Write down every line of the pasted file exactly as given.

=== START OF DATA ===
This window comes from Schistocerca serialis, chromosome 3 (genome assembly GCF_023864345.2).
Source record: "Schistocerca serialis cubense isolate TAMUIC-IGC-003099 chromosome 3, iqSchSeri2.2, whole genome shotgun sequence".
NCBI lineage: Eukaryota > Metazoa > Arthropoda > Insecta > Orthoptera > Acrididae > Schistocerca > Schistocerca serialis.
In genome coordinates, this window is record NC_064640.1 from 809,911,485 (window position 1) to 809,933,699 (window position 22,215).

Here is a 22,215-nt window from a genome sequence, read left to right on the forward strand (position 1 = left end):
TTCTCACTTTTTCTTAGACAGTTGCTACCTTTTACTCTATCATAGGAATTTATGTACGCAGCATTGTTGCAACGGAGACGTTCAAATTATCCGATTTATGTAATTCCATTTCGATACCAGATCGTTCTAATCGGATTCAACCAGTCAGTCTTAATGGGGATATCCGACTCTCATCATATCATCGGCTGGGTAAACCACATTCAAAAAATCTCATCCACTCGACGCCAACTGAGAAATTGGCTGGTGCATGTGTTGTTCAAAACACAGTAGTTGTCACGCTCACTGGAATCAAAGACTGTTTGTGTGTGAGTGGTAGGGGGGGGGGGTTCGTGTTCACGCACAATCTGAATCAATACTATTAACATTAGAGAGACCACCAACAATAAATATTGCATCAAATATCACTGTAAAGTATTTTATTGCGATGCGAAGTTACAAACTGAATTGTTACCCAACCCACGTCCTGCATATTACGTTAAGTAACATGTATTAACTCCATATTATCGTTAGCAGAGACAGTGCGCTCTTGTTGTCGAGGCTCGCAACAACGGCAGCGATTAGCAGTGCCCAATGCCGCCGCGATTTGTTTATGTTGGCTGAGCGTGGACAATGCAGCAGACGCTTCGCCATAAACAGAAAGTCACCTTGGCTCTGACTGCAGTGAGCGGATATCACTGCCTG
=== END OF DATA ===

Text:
This window comes from Schistocerca serialis, chromosome 3 (genome assembly GCF_023864345.2).
Source record: "Schistocerca serialis cubense isolate TAMUIC-IGC-003099 chromosome 3, iqSchSeri2.2, whole genome shotgun sequence".
NCBI lineage: Eukaryota > Metazoa > Arthropoda > Insecta > Orthoptera > Acrididae > Schistocerca > Schistocerca serialis.
In genome coordinates, this window is record NC_064640.1 from 809,911,485 (window position 1) to 809,933,699 (window position 22,215).

Here is a 22,215-nt window from a genome sequence, read left to right on the forward strand (position 1 = left end):
TTCTCACTTTTTCTTAGACAGTTGCTACCTTTTACTCTATCATAGGAATTTATGTACGCAGCATTGTTGCAACGGAGACGTTCAAATTATCCGATTTATGTAATTCCATTTCGATACCAGATCGTTCTAATCGGATTCAACCAGTCAGTCTTAATGGGGATATCCGACTCTCATCATATCATCGGCTGGGTAAACCACATTCAAAAAATCTCATCCACTCGACGCCAACTGAGAAATTGGCTGGTGCATGTGTTGTTCAAAACACAGTAGTTGTCACGCTCACTGGAATCAAAGACTGTTTGTGTGTGAGTGGTAGGGGGGGGGGGTTCGTGTTCACGCACAATCTGAATCAATACTATTAACATTAGAGAGACCACCAACAATAAATATTGCATCAAATATCACTGTAAAGTATTTTATTGCGATGCGAAGTTACAAACTGAATTGTTACCCAACCCACGTCCTGCATATTACGTTAAGTAACATGTATTAACTCCATATTATCGTTAGCAGAGACAGTGCGCTCTTGTTGTCGAGGCTCGCAACAACGGCAGCGATTAGCAGTGCCCAATGCCGCCGCGATTTGTTTATGTTGGCTGAGCGTGGACAATGCAGCAGACGCTTCGCCATAAACAGAAAGTCACCTTGGCTCTGACTGCAGTGAGCGGATATCACTGCCTG